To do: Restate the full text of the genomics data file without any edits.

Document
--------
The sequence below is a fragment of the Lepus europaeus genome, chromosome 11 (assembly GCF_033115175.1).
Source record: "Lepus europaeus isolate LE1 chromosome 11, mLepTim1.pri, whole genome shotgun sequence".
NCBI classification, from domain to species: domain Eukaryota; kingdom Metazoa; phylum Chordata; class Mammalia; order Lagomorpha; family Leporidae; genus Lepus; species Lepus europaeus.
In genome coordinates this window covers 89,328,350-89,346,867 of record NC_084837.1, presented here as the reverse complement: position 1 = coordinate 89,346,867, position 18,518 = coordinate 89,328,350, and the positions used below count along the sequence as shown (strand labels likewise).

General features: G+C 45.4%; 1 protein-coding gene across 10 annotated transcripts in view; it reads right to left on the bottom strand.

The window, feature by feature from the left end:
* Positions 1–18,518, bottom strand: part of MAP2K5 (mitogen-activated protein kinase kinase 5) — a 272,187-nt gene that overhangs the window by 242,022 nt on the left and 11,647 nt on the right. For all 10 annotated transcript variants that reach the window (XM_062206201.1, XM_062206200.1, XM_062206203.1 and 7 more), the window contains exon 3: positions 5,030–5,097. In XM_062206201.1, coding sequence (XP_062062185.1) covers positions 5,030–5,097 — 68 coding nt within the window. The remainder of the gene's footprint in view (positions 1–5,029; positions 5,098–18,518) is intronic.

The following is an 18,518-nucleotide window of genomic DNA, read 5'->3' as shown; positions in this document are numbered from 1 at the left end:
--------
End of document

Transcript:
The sequence below is a fragment of the Lepus europaeus genome, chromosome 11 (assembly GCF_033115175.1).
Source record: "Lepus europaeus isolate LE1 chromosome 11, mLepTim1.pri, whole genome shotgun sequence".
NCBI classification, from domain to species: domain Eukaryota; kingdom Metazoa; phylum Chordata; class Mammalia; order Lagomorpha; family Leporidae; genus Lepus; species Lepus europaeus.
In genome coordinates this window covers 89,328,350-89,346,867 of record NC_084837.1, presented here as the reverse complement: position 1 = coordinate 89,346,867, position 18,518 = coordinate 89,328,350, and the positions used below count along the sequence as shown (strand labels likewise).

General features: G+C 45.4%; 1 protein-coding gene across 10 annotated transcripts in view; it reads right to left on the bottom strand.

The window, feature by feature from the left end:
* Positions 1–18,518, bottom strand: part of MAP2K5 (mitogen-activated protein kinase kinase 5) — a 272,187-nt gene that overhangs the window by 242,022 nt on the left and 11,647 nt on the right. For all 10 annotated transcript variants that reach the window (XM_062206201.1, XM_062206200.1, XM_062206203.1 and 7 more), the window contains exon 3: positions 5,030–5,097. In XM_062206201.1, coding sequence (XP_062062185.1) covers positions 5,030–5,097 — 68 coding nt within the window. The remainder of the gene's footprint in view (positions 1–5,029; positions 5,098–18,518) is intronic.

The following is an 18,518-nucleotide window of genomic DNA, read 5'->3' as shown; positions in this document are numbered from 1 at the left end: